What I Share with Sandy's Victims

Watching those left in Sandy's wake prompts memories of a long-ago fire and its simple lesson.

by Donna Lewis • More.com Member { View Profile }

My poor mother. She must have thought someone was sick or had died. I'm pretty sure she didn't expect the news of a building burnt down. My parents reacted the way I now understand they will always react. They were relieved that nobody was sick or dead. To my parents, anything short of that is just not worth being upset over. It's a good quality and a bad quality. Sometimes, when bad things happen, you need people to say things like, "Oh My God, I can't believe it" or "I don't know how you'll go on."

My parents would never say anything like that. Their opinion is that of course you'll go on since you really have no choice.

I can't describe how empty I felt that day and for the next weeks ahead. I had nothing. There was nothing left of my things or my routine or my life. I felt very tired, like I just didn't know what to do next. 

My parents gave me a credit card and told me to go shopping. I'm sure that sounds great, but it's awful. It is almost impossible to build a wardrobe from scratch. It's depressing. I remember buying a few pairs of corduroy pants, a few tops and boots and that was what I had. That was pretty much all I had for quite some time. In a way, it was easier to have very little than to make decisions about what a new life should look like. If I could go back, I would tell my 21-year-old self that there's never a rush to make your life look like something. Just keep moving forward and your life will emerge.

Oddly enough, it was probably my brother who was most affected. A day or two after the fire, my parents and brother went to see the damage. I don't remember going, but I must have at some point because I have memories of thinking how little is left after a fire. It was quite a large building of several stories and yet, after the fire, there was very little on the burnt ground. I'll have to ask my brother. He'll remember.

My brother came home from the visit very sad. He had been looking for my “diaries” — although by that point in my life I had journals. He believed that I would be most upset about losing my writing. I didn't have the heart to tell him that I would probably have looked for my jewelry first. The good thing about writing is that you can always write more. And, for me at that age, re-reading old writing wasn't that enjoyable. I had been a moody and depressed teen. My writing was not exactly a fun read. To this day, I believe that my brother has a hair clip of mine that he found smoldering in the ashes. That one gesture made me love him more than I had already loved him, which was a pretty huge amount.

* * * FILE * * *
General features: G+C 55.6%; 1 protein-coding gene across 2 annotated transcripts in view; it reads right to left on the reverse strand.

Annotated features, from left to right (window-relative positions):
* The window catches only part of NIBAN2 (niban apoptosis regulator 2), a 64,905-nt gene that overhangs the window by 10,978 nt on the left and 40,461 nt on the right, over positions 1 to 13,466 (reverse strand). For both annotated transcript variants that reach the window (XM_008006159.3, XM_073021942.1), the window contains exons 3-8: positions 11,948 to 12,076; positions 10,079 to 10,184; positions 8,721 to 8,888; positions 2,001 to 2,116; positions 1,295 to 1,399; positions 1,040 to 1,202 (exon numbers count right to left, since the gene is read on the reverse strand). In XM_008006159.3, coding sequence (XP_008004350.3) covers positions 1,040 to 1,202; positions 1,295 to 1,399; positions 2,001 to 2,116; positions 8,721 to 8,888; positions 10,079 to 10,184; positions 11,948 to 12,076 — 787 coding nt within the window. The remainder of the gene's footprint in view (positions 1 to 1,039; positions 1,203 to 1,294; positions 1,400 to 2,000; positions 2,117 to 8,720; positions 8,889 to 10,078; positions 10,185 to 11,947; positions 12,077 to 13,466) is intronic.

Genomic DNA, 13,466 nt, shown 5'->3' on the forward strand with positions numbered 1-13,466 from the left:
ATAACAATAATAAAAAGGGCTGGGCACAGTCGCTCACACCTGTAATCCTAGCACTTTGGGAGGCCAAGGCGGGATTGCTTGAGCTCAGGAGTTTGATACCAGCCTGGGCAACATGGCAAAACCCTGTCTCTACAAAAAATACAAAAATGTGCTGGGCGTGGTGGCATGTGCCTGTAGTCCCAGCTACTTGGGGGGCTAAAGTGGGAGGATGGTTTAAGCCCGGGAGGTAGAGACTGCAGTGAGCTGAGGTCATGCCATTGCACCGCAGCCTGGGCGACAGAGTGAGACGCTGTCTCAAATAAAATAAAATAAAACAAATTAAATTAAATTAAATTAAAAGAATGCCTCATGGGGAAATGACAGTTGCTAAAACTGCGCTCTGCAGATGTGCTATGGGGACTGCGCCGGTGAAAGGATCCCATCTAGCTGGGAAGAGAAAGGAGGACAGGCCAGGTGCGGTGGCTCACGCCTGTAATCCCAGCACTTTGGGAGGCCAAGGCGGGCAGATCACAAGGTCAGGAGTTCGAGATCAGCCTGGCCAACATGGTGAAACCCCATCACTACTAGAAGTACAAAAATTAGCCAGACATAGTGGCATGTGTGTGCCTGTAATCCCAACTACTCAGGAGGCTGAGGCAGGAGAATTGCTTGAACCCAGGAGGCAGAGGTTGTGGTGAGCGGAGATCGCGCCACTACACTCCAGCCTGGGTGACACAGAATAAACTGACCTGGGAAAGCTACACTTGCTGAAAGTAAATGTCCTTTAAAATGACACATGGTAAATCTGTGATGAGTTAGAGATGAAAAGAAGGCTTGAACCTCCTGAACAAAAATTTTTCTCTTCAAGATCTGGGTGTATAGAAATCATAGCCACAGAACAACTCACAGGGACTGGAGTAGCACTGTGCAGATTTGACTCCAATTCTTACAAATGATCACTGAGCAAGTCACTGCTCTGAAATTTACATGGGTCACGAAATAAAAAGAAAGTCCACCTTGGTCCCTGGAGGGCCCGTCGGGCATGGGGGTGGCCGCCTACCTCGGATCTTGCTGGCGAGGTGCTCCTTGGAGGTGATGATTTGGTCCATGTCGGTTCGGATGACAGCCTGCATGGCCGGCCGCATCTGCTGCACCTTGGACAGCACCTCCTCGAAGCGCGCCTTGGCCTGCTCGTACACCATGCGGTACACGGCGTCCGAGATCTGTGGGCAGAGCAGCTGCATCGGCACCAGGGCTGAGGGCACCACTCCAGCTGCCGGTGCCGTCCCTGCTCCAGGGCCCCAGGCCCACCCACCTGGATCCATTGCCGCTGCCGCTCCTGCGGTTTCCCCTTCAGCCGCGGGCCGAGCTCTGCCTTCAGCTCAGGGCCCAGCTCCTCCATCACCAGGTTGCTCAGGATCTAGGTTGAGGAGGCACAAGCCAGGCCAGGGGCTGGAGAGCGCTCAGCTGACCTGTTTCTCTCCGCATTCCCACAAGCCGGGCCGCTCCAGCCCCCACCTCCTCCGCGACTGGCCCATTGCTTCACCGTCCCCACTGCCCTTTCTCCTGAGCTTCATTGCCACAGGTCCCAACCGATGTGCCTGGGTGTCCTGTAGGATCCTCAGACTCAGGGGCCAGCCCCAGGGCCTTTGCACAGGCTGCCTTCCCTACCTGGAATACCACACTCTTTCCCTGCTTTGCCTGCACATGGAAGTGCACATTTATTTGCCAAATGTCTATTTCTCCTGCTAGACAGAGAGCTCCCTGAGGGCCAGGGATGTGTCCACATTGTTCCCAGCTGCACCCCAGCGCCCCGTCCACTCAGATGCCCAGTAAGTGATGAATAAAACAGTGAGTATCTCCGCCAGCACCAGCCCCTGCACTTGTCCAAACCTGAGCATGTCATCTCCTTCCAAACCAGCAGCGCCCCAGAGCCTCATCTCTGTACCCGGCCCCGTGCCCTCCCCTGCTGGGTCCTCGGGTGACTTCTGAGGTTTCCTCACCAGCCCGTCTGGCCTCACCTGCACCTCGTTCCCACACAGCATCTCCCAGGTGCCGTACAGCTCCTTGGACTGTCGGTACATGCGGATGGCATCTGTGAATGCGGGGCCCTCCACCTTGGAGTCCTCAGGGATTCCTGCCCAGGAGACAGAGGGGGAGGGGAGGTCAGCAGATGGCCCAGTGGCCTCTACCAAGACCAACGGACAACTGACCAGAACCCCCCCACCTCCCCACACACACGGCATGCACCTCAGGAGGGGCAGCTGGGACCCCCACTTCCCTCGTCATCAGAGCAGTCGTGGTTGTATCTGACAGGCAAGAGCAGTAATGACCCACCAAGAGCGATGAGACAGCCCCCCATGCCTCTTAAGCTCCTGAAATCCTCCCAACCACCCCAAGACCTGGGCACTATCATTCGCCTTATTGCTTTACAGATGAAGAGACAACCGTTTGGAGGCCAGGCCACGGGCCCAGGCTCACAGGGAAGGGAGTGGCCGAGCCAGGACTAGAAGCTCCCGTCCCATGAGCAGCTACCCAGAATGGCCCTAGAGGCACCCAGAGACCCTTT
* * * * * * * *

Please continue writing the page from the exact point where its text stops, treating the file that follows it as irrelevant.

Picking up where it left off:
I moved very soon after the fire to an apartment building located a mile from the fire. The apartment was completely empty except for a sofa and an old television my aunt had given to me. I think the sofa was probably hers too. I don't remember. The closet was empty except for a few hangers that held my tiny new wardrobe. Eventually, someone gave me an old bed and I bought a sofa. I remember that the apartment had an echo from being so empty.

It's hard for me to think about the fire or the first week after the fire. The pain was indescribable. I recall feeling like I would just melt into the ground. I couldn't imagine what I would do about anything and was paralyzed with emptiness.

But here's the weird thing.

Within a few weeks, I was enjoying my new freedom. I had very few possessions, and I liked it. I liked that my world really just revolved around me. I liked the simplicity.

It's very hard to think about what life would have been like without the fire. I don't know how long I would have stayed in that building or whether I would have ever met my best friend, who I met a few years later. Maybe every single thing in my life would have been different. I don't know.

What I do know is that possessions mean very little to me these days. Now don’t think I’m saying I don't like my stuff. I do like my stuff. In fact, I LOVE my stuff.

But I'd be fine without my stuff. Stuff can be replaced. Even the sentimental stuff can be replaced. The stuff is actually much less of you and your life than you think it is. But it seems like a big deal when you're scared to death of losing it.

Share Your Thoughts!